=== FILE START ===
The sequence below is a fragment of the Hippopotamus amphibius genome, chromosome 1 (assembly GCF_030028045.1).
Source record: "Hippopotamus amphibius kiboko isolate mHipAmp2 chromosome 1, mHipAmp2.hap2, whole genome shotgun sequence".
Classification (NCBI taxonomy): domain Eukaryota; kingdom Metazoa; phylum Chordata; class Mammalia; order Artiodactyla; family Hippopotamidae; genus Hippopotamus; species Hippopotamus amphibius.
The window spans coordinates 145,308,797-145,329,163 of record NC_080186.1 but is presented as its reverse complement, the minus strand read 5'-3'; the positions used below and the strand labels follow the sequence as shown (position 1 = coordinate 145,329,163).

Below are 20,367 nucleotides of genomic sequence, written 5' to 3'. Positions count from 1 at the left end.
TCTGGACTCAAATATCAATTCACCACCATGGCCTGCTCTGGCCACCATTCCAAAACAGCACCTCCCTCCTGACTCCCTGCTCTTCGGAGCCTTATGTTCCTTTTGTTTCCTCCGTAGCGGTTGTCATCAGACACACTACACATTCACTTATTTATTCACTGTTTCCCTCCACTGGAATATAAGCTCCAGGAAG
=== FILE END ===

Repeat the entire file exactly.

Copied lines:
The sequence below is a fragment of the Hippopotamus amphibius genome, chromosome 1 (assembly GCF_030028045.1).
Source record: "Hippopotamus amphibius kiboko isolate mHipAmp2 chromosome 1, mHipAmp2.hap2, whole genome shotgun sequence".
Classification (NCBI taxonomy): domain Eukaryota; kingdom Metazoa; phylum Chordata; class Mammalia; order Artiodactyla; family Hippopotamidae; genus Hippopotamus; species Hippopotamus amphibius.
The window spans coordinates 145,308,797-145,329,163 of record NC_080186.1 but is presented as its reverse complement, the minus strand read 5'-3'; the positions used below and the strand labels follow the sequence as shown (position 1 = coordinate 145,329,163).

Below are 20,367 nucleotides of genomic sequence, written 5' to 3'. Positions count from 1 at the left end.
TCTGGACTCAAATATCAATTCACCACCATGGCCTGCTCTGGCCACCATTCCAAAACAGCACCTCCCTCCTGACTCCCTGCTCTTCGGAGCCTTATGTTCCTTTTGTTTCCTCCGTAGCGGTTGTCATCAGACACACTACACATTCACTTATTTATTCACTGTTTCCCTCCACTGGAATATAAGCTCCAGGAAG